Nova Scotia broke immigration records again in 2019 as the Canadian province finds new ways to target workers in sectors with the greatest need.
The province’s Office of Immigration has approved 2,780 applications as of 27th December, up 21 per cent over 2018 and more than 300 per cent over 2013.
As a result, the province’s population is at an all-time high and getting younger, while filling persistent labour needs in key sectors, including health care.
“We are being innovative in our recruiting and processing more applications than ever,” said Nova Scotia’s Immigration Minister Lena Metlege Diab. “It is making a difference in industries and communities across the province.”
The Office of Immigration works closely across government and with employers to identify labour needs, develop programs to target those professions and streamline the immigration process.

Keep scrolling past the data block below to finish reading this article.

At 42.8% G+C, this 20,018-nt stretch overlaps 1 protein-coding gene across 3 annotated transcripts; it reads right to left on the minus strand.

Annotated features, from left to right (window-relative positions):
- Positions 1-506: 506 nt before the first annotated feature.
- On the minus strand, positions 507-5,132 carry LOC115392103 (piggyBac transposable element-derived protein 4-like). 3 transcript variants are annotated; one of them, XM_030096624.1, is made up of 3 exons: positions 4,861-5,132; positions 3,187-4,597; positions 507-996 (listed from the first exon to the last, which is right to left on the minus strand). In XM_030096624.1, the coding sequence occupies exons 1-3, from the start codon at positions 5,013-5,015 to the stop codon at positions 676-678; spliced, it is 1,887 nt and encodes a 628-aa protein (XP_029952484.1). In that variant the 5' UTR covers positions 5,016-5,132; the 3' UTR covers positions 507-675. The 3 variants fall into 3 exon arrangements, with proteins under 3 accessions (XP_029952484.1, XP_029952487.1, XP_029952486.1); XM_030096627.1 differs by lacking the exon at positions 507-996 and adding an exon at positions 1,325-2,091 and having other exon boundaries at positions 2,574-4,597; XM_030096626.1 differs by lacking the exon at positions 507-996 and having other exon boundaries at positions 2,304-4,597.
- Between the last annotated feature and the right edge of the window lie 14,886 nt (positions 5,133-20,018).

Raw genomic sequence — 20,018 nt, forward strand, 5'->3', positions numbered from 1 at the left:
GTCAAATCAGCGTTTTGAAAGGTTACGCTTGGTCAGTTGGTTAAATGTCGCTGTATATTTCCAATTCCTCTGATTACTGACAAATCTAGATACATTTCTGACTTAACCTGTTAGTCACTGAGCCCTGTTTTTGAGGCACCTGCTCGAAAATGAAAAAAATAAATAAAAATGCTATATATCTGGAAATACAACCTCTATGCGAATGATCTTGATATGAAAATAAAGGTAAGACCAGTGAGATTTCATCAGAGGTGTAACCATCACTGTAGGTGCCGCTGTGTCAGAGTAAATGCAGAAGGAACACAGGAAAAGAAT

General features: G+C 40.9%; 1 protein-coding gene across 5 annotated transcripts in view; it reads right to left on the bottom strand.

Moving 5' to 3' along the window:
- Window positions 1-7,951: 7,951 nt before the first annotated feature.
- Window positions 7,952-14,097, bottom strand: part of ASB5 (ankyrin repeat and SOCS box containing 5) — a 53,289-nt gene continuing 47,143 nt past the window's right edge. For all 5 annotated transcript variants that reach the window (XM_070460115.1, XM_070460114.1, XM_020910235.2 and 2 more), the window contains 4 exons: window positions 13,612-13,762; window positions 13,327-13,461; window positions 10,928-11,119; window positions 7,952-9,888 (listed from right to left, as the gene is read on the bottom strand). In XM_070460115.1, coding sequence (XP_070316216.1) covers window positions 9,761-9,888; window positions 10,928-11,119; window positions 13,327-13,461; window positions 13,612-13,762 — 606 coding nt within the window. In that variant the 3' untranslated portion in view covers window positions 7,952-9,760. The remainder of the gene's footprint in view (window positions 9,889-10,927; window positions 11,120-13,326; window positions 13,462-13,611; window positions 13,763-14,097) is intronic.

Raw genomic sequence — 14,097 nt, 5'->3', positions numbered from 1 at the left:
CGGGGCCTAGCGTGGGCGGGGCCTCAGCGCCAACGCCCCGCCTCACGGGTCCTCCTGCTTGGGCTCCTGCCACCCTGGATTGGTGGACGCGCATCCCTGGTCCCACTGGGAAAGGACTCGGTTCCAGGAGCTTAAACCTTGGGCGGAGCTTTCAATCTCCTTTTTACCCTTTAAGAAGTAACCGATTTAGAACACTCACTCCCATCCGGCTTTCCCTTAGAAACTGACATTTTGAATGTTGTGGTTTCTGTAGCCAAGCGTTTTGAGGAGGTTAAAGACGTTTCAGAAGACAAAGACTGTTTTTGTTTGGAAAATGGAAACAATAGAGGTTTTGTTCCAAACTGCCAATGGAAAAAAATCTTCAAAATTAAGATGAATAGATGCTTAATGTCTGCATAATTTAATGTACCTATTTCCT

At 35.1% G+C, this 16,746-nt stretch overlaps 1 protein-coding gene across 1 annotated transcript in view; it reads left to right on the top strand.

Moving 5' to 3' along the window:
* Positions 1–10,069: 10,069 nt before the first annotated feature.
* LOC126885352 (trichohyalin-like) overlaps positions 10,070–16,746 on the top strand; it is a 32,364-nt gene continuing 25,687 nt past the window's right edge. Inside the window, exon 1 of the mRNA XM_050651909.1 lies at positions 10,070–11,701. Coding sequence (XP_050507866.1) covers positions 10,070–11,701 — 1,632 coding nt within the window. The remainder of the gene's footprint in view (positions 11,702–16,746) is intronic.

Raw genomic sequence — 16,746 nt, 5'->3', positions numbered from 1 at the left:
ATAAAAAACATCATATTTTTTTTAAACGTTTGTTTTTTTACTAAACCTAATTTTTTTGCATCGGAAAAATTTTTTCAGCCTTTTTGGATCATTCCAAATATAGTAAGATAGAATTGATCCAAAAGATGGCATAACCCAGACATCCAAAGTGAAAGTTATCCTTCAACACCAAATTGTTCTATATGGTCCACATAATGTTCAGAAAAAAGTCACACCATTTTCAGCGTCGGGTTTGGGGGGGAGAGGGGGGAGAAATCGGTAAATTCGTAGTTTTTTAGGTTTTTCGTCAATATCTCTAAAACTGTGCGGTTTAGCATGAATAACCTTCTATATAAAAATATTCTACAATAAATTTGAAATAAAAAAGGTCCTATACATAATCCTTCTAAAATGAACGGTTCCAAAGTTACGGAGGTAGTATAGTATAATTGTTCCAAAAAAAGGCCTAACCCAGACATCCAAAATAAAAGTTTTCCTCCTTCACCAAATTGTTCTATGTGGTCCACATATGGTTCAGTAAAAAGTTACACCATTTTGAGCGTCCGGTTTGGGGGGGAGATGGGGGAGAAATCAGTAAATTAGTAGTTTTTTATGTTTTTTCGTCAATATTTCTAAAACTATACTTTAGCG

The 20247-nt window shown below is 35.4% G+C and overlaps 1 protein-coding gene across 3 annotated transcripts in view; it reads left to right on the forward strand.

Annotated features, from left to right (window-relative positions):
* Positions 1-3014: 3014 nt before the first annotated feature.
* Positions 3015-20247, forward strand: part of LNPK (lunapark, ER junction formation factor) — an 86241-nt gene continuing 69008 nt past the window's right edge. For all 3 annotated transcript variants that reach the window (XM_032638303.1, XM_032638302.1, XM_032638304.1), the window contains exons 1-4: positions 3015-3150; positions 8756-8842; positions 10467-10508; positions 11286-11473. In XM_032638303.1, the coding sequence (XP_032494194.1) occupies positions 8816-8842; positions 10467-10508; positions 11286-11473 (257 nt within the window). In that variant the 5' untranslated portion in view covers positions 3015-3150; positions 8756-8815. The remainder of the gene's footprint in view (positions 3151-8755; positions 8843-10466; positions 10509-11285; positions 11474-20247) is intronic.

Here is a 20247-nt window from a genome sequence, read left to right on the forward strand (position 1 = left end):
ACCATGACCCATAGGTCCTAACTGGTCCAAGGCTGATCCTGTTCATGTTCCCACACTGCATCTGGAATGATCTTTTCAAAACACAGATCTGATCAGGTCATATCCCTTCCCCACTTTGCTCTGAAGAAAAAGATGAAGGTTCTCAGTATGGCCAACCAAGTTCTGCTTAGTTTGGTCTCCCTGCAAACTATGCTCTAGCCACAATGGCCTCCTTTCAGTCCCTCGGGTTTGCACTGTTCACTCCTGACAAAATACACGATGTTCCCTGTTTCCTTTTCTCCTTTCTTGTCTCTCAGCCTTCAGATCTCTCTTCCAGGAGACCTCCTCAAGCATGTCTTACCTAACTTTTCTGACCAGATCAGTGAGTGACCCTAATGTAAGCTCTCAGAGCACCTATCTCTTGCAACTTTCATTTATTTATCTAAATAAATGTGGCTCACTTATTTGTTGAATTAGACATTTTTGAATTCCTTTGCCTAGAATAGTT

Health care continues to be a focus and Nova Scotia is attracting more family doctors, specialists and continuing care assistants than ever before. Since 2018, 52 physicians (33 family doctors and 19 specialists) and 184 continuing care assistants have been approved to come to the province through various immigration programs.
“We are encouraged by the success we are seeing by working with immigration to support the recruitment of health professionals,” said Health and Wellness Minister Randy Delorey. “Building on this success and with input from foreign-trained doctors, we created a second pathway this year to accelerate permanent residency for doctors.”
Since 2015, the province has approved more than 2,500 foreign certified professionals, including financial auditors/accountants, early childhood educators, continuing care assistants and nurses.
What’s more, Nova Scotia’s immigration retention rate remains strong at 71 per cent – the highest in the Atlantic Canada region.
Article published 3rd January 2019